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Peter Hammill - In A Foreign Town CD (album) cover


Peter Hammill


Eclectic Prog

2.88 | 104 ratings

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Prog Reviewer
1 stars Why do so many Hammill fans buy records like this, knowing they aren't all great and that we won't listen to them often? Because between Van Der Graaf Generator and his many solo albums, we know we'll always be rewarded with something worthwhile; even the worst albums usually have a song or two to make the trip worthwhile. 'In A Foreign Town', unfortunately, is the least remarkable album that Hammill has ever been involved with (at least, of the 25 or so that I'm familiar with). I can only recommended it to masochists, like me, who need to hear everything this intriguing artist has recorded. The album is a miserable slog of a journey, bleak and cold tunes made even colder by a sterile recording job. Even the promise of a re-worked V.D.G.G. song, "Sci-Finance", is not capitalized upon, feeling stiff in its dumbed-down new-wave styled production (robotic drums, cheesy guitar sounds, etc.). Things sink much further with "This Book", which I find to be the hardest Hammill-penned song to listen to, flirting too much with new-age adult pop strains for my liking. "Auto" is another offender, hinting at Gary Numan/Kraftwerk sort of stuff, something I can't deal with and something even fans of that sort of stuff probably wouldn't find all that impressive. Most of the other songs arent so much awful as they are faceless. Only "Time To Burn" is up to the man's usual standards, a song with a real depth of wisdom, an introspective downbeat to the rest of the album's more upbeat, dance-able (yes..."dance-able") material. Inexplicably there's an instrumental version of "Time To Burn" at the end of the album, an idea he would later employ to better effect on 1996's 'X My Heart' album with "A Better Time". "The Play's The Thing" is also quite you get two downcast bits of beauty on this otherwise way-too-dippy album.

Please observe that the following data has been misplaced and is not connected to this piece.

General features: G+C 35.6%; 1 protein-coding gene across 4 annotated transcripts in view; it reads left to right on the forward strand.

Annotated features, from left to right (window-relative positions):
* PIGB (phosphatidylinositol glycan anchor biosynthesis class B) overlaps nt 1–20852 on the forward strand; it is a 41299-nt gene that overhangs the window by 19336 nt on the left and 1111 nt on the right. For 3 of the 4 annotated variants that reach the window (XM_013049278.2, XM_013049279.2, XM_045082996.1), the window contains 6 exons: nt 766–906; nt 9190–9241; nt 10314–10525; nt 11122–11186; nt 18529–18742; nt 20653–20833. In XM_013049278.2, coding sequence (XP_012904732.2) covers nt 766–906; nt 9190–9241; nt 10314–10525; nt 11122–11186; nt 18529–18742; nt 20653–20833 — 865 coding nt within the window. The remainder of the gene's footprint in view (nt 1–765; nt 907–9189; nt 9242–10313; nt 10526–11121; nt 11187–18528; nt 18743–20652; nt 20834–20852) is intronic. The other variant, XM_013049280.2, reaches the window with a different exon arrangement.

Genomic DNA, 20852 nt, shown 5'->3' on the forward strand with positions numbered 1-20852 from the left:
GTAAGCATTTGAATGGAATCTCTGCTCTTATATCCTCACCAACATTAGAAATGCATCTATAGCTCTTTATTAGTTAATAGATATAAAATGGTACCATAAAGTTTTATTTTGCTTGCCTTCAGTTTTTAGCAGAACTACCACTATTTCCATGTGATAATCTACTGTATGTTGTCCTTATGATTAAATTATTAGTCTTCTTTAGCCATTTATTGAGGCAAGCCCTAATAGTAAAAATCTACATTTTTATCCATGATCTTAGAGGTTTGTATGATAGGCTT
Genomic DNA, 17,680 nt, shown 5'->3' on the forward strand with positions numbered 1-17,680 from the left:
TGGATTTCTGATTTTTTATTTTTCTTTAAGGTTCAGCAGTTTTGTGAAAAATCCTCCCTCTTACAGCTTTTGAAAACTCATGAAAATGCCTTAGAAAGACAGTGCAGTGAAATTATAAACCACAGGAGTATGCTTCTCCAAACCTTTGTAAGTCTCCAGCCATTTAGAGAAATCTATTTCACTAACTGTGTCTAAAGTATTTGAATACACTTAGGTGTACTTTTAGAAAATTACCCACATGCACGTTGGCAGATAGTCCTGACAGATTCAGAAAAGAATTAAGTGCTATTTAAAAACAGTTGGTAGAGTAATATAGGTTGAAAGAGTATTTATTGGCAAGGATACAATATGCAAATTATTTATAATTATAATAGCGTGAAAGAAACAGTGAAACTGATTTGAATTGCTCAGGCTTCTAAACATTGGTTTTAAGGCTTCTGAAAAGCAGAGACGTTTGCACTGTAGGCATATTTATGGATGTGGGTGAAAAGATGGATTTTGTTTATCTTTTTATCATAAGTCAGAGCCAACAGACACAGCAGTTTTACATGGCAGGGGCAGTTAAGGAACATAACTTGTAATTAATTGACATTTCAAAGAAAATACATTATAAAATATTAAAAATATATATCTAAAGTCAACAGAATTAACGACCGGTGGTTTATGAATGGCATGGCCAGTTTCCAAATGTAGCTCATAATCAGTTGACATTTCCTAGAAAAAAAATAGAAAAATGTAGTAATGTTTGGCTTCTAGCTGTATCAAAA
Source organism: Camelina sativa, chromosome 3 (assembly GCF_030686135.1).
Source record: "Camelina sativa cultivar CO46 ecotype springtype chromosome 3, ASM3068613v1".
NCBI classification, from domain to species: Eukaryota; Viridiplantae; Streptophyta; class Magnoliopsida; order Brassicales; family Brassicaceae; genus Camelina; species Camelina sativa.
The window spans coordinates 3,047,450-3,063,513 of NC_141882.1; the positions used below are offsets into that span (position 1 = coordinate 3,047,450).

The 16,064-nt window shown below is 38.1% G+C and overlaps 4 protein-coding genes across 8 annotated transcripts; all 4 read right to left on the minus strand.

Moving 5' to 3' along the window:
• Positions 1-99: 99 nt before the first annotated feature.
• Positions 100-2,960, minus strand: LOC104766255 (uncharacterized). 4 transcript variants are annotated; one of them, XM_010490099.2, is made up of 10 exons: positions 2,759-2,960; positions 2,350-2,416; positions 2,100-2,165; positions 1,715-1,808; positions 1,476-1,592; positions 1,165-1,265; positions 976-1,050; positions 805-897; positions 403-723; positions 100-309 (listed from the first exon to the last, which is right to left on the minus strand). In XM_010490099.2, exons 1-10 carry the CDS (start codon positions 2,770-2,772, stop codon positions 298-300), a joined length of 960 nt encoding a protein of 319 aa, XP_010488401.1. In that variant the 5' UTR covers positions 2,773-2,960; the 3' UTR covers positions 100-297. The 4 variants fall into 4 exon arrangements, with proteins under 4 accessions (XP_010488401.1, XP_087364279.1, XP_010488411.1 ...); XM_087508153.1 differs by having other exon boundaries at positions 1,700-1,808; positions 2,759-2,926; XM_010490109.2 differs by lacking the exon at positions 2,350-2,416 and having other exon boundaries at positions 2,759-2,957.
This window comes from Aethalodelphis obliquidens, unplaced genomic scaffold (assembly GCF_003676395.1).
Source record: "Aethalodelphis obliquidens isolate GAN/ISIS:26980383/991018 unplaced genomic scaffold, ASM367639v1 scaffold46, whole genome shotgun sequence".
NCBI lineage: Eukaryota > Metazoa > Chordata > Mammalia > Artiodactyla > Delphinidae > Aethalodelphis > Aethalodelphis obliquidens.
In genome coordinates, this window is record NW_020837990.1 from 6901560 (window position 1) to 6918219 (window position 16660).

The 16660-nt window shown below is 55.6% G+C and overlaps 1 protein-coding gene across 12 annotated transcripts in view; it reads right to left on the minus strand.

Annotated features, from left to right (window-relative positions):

No, I don't hear a lot on 'In A Foreign Town' that can be recommended to any but the most rabid Hammill completist. Part of the problem is the fact that Hammill generated all of the sounds, as opposed to having real live musicians with real wood-and-string instruments lending a hand. This helps give the album that sterile quality noted earlier, but it also isn't his best clutch of songs either.not by a longshot.

slipperman | 1/5 |


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